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Nikitin, Vasili Vasilievich
 
 Nikitin
 
Born in 1901, Vasili Vasilievich Nikitin (In Russian: Василий Васильевич Никитин) came to aircraft construction in an unconventional way. An architect by training, he began working in 1922 at DP Grigorovich's construction bureau. He soon stood out as an organizer and designer, for which he was appointed as responsible for the general composition.
Between 1925 and 1929 he went to work with NN Polikarpov and between 1930 and 1936 at the TsKB.
 
From 1933 Nikitin designed several airplanes of his own conception and participated in the development of other models in collaboration with several designers.
 
In 1933 he designed his first own design, the NV-1 single - seater trainer which was soon upgraded into the NV-2 version. The NV-4 of 1936 appeared as a central float plane and Nikitin developed a military version, which competed unsuccessfully in the competition for the KOR-2.
 
The NV-5 of 1937 was the forerunner of an entire family of biplane training aircraft that was never produced due to the preference given to single-seater trainers.
 
From the arrest of Mijelson in 1937 Nikitin went on to head the Experimental Department of Factory No.23 in Leningrad, which was responsible for the continuation of his designs. In this period include flying boat MP from 1937 and training floatplanes MU-4 and MU-5.
 
In addition to his own designs during this period, Nikitin worked on modifications of aircraft from other manufacturers. The R-5T torpedo boat, developed in 1933 on the basis of the Polikarpov R-5 reconnaissance aircraft, vame to light; the R-5 Jumo from 1935, with a German engine and the special RZ to set records from 1937.
 
In 1937 the PSN models (special mission gliders) were built, flying bombs without motor. The first model was PSN, developed by NG Mijelson and 10 copies of it were built. The second model, called PSN-2, was conceived by MM Yefimov and had already been towed through the air when it was decided to cancel development.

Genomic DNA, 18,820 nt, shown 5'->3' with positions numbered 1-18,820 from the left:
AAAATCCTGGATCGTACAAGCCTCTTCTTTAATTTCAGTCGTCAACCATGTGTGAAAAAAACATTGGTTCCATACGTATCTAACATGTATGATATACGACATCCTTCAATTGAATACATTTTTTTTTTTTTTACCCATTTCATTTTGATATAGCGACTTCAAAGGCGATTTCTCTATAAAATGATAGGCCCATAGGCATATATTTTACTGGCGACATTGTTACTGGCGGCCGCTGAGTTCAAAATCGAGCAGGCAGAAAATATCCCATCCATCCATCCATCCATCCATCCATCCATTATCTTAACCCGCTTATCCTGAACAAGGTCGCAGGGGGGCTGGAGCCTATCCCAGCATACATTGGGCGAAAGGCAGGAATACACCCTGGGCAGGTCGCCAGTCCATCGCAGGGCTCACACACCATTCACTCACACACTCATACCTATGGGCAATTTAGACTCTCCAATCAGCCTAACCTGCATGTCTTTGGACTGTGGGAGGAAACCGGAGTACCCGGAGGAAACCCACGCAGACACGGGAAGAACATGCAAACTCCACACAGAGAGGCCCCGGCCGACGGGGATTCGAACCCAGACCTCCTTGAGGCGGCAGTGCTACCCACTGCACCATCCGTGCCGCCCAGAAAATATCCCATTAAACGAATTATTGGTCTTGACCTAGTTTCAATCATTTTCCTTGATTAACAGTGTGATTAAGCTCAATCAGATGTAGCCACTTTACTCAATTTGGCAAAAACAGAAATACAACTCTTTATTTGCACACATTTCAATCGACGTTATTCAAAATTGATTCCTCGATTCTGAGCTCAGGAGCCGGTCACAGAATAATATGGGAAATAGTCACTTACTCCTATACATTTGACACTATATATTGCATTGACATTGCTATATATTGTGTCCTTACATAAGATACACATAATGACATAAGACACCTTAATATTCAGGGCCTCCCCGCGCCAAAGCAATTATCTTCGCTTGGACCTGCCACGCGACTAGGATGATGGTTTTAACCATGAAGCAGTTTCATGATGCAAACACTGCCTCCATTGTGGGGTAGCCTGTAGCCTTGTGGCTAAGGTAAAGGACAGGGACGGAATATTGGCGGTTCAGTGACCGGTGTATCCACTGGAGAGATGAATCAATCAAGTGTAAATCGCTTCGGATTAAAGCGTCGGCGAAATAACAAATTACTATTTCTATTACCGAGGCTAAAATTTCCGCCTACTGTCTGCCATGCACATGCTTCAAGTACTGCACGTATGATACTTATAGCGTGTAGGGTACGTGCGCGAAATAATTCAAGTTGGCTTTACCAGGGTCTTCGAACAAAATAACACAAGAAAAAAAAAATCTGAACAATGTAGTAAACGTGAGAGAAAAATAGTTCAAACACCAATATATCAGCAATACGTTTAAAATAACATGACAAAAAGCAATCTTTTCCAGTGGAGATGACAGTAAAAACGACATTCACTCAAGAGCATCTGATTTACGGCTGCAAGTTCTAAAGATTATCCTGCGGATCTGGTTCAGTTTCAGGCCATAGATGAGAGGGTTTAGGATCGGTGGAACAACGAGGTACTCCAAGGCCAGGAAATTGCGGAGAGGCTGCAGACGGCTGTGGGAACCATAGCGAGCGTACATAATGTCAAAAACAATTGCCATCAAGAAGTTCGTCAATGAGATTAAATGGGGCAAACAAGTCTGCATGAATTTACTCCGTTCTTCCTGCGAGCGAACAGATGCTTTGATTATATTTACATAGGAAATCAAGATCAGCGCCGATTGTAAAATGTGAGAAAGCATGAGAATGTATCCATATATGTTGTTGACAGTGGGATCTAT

Between 1939 and 1940 VV Nikitin went on to direct the OKB-30 based on the Moscow Tech and later transferred to Factory No.156. Test pilot Vladimir Shevchenko was appointed lead constructor. Between 1939 and 1941 the OKB-30 would build 3 prototypes (IS-1 , IS-2 and NV-6) and would be responsible for the development of 18 aircraft projects. OKB-30 ceased to exist as a result of NKAP order No. 459ss issued on May 20, 1941.
 
From 1941 on, he held various management positions in aeronautical repair shops and at TsAGI. In 1942 he converted a captured Junkers Ju-52 from the Germans into a test bed for experimental applications at the TsAGI and later took charge of the design and construction of the wind tunnels and the work of the Scientific-Technical Bureau of the institute.
 
In 1945 he was in charge of transforming a Douglas Douglas A-20 “Boston” attack aircraft into a liaison plane and staff transport with capacity for several passengers.
 
After the war he went to work at the NI Kamov bureau, dedicated to the development of helicopters, and was soon selected as its reserve.
 
Overall VV Nikitin was responsible for the creation of 15 original and successful aircraft. This aeronautical constructor managed to pass the piloting courses and generally tested his designs in the air.
 
Vasili Vasilievich Nikitin died in 1955.
 
 
 
 


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